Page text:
A 200-tonnne-a-day starch processing plant, estimated to cost US$25million, is to be set-up in the Nkwanta South district of the Volta Region.
The project, which is expected to be completed within 12months, is expected to help reduce the country’s starch import bill and improve the income of rural cassava farmers.
Data from the Statistical Service indicate that the country produces about 16 million metric tonnes of cassava, of which about 11 million tonnes are available for human consumption.
However, only four million tonnes out of the available 11million tonnes of the cassava available for human consumption is consumed – leaving over seven million tonnes as surplus.
Gershon Gbediame, former Member of Parliament for Nkwanta South (L); Nanan Olivier Kablan (middle, in black suit), Project Promoter; and Suchart Chuveeradach (R ) of KORAT SW Group of Thailand.
Addressing the press during a signing ceremony between GMC Universal Ghana Limited and KORAT SW Group of Thailand in Accra last Friday, Project Consultant Kodwo Ahlijah said cassava starch serves as a rural staple food, convenience food for urban dwellers, industrial raw material, cash-crop, and foreign exchange earner given its high demand on the world stage.
“As a nation we have been importing the starch, and a number of companies are being encouraged to go into the starch business. Because of this, the Project promoter took the initiative with his business consultants and lawyers to come up with the idea of setting up a starch processing factory at Nkwanta South,” Mr. Ahlijah said.
He also added that in the light of previous experience of challenges in getting adequate feed stock, a decision was made to set it up in Nkwanta South – where there are large tracts of land to go into cassava plantation purposely for the factory.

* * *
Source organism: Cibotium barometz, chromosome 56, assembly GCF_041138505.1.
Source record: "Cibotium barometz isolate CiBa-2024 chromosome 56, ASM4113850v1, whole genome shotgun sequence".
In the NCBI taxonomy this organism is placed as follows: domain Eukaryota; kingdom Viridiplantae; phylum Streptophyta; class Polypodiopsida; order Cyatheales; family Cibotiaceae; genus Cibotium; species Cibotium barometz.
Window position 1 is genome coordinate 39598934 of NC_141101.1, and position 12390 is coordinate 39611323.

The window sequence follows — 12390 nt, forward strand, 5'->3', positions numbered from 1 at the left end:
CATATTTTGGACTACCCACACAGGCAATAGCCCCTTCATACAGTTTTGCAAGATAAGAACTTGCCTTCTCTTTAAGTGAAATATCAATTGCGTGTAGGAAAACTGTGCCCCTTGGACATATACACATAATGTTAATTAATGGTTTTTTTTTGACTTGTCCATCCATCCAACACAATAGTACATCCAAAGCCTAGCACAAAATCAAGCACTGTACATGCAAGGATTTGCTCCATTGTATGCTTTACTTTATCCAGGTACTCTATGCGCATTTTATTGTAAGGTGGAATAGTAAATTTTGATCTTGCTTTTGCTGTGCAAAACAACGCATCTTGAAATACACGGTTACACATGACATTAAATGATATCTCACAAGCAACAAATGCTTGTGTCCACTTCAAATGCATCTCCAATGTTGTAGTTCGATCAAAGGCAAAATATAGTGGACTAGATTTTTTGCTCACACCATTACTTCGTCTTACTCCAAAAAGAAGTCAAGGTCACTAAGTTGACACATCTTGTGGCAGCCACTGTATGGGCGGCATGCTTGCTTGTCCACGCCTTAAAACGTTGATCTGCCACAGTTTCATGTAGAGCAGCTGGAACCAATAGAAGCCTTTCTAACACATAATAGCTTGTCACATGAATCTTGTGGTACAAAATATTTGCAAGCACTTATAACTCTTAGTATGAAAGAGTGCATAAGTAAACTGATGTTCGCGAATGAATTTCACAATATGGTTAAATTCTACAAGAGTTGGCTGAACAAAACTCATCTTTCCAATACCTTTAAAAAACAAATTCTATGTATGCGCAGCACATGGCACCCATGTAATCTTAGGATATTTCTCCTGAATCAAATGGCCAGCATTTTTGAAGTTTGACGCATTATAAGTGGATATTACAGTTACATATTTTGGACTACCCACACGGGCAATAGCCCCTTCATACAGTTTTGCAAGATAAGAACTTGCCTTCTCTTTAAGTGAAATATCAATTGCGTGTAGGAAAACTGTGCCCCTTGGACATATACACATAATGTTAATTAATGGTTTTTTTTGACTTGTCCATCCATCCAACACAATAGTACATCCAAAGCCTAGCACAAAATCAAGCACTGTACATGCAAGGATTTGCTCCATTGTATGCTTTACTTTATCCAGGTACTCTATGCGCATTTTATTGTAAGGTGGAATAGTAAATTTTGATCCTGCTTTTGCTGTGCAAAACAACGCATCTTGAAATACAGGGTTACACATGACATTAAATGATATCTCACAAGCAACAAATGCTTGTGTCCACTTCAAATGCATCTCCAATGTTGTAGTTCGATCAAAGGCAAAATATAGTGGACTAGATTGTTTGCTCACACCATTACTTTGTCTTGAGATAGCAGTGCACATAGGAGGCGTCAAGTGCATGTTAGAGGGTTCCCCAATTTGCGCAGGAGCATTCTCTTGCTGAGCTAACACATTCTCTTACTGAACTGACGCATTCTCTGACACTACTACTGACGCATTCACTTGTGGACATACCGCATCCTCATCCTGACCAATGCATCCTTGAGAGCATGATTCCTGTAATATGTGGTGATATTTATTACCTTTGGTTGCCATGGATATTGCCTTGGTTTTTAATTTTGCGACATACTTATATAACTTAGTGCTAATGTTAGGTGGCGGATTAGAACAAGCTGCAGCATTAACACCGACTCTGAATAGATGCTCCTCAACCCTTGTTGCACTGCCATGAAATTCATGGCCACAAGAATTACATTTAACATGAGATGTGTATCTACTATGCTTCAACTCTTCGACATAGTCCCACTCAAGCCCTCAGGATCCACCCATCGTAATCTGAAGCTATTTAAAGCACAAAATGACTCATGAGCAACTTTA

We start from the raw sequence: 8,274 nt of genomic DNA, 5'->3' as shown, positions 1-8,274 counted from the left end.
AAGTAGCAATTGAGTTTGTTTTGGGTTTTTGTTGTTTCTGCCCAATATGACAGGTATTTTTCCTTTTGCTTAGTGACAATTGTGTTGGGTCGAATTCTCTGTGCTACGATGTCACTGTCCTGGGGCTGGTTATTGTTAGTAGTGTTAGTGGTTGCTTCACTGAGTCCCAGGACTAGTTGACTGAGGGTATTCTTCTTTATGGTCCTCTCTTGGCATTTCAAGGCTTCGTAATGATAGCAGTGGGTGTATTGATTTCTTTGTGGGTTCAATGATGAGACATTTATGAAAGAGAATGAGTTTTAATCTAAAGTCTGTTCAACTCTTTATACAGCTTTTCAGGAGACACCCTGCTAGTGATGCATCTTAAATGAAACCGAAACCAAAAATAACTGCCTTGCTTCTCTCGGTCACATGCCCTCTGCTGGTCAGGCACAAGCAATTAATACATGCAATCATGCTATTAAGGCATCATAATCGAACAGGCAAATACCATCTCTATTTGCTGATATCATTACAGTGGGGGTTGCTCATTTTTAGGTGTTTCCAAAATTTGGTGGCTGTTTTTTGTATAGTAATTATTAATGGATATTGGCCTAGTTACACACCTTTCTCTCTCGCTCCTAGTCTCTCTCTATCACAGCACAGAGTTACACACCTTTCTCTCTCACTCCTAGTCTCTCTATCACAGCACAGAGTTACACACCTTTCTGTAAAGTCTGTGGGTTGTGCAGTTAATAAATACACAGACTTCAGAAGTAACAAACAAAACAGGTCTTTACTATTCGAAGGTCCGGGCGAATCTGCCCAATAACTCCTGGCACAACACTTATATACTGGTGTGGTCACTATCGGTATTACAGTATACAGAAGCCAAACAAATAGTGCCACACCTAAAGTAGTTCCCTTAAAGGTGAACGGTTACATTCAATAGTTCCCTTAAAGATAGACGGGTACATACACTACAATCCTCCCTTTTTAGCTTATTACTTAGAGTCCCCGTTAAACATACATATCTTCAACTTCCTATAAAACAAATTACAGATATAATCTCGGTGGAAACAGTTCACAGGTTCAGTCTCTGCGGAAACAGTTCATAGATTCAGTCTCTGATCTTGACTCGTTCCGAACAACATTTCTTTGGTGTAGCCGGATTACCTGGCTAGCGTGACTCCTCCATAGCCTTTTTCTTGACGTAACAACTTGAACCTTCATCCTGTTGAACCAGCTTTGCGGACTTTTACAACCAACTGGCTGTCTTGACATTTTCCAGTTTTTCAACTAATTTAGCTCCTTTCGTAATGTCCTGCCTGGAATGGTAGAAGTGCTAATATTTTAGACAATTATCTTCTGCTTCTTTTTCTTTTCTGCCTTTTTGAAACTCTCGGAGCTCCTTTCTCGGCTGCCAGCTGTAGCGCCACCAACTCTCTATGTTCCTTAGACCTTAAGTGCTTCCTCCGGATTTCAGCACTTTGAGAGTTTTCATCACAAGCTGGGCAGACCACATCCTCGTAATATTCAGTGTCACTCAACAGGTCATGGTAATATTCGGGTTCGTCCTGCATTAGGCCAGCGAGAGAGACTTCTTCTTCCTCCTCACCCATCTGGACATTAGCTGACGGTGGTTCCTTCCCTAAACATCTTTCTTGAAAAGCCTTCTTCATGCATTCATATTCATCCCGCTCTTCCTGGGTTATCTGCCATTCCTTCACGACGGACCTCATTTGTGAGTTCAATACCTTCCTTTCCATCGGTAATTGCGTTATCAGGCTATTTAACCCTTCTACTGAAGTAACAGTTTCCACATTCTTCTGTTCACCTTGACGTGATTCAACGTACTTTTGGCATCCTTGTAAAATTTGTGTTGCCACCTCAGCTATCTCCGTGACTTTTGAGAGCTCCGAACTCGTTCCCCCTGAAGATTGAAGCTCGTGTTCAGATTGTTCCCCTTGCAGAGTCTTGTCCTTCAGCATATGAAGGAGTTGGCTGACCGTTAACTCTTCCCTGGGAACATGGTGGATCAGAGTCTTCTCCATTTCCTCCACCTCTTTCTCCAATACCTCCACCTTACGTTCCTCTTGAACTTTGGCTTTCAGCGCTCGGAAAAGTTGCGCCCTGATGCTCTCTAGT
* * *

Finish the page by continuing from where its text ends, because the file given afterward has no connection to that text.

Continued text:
Mr. Ahlijah also explained that one of the driving factors to go into starch was based on research by a division of NEPAD of the African Union, which commissioned a study by the International Firm of Consultants on the Cassava market opportunities in Ghana, Mozambique and Nigeria.
In the said research, it was established that Ghana locally needs over 200,000 metric tonnes of starch which can easily be produced out of cassava.
Furthermore, he stated that once the factory is set up there will be a need for government intervention to support the infrastructural deficit in the area, which he reckons has been the major challenge of agro-processing companies.
Mr. Nanan Olivier Kablan, the CEO, signed on behalf of GMC Universal Ghana Ltd., and Mr. Suchart Chuveeradach signed on behalf of KORAT SW Group of Thailand.
GMC Universal Ghana Limited secured the funding from COSMOS International of India.
Present at the signing ceremony were representatives of the Landowners of Bontibor, Nkwanta South district who have agreed to lease for 50 years 10,000 hectares (25,000 acres) of farmland for development of the industrial cassava plantation. The Landowners were led by Gershon Gbediame, former Member of Parliament for Nkwanta South.
It has also been agreed that a block farming system will be adopted for developing the cassava plantation.
About 2,400 block farmers will be engaged to manage the initial 4,800 hectares of farmland; and they will be supported with all mechanisation in the value chain as well as given weekly advances to be set off against harvesting.
KORAT is the largest manufacturer of cassava turnkey starch processing plants in Thailand and South East Asia and has since 1995 delivered an average three (3) processing plants per year.
They already have an agreement with Asikess Ventures Limited at Begoro-Aburaso under the One District, One Factory Programme, funded by Ghana EXIMBANK, to manufacture and install a 100 tonnes per day cassava starch processing plant
The Statistics, Research and Information Directorate (SRID) of the Ministry of Food and Agriculture 2013-2014 report said cassava has traditionally been consumed in the form of fresh cassava roots and processed products such as Gari, Kokonte, Agbelema among others.
Incomes from cassava production and post-harvest processing of cassava represent around one fifth (22 percent) of Ghana’s agricultural GDP.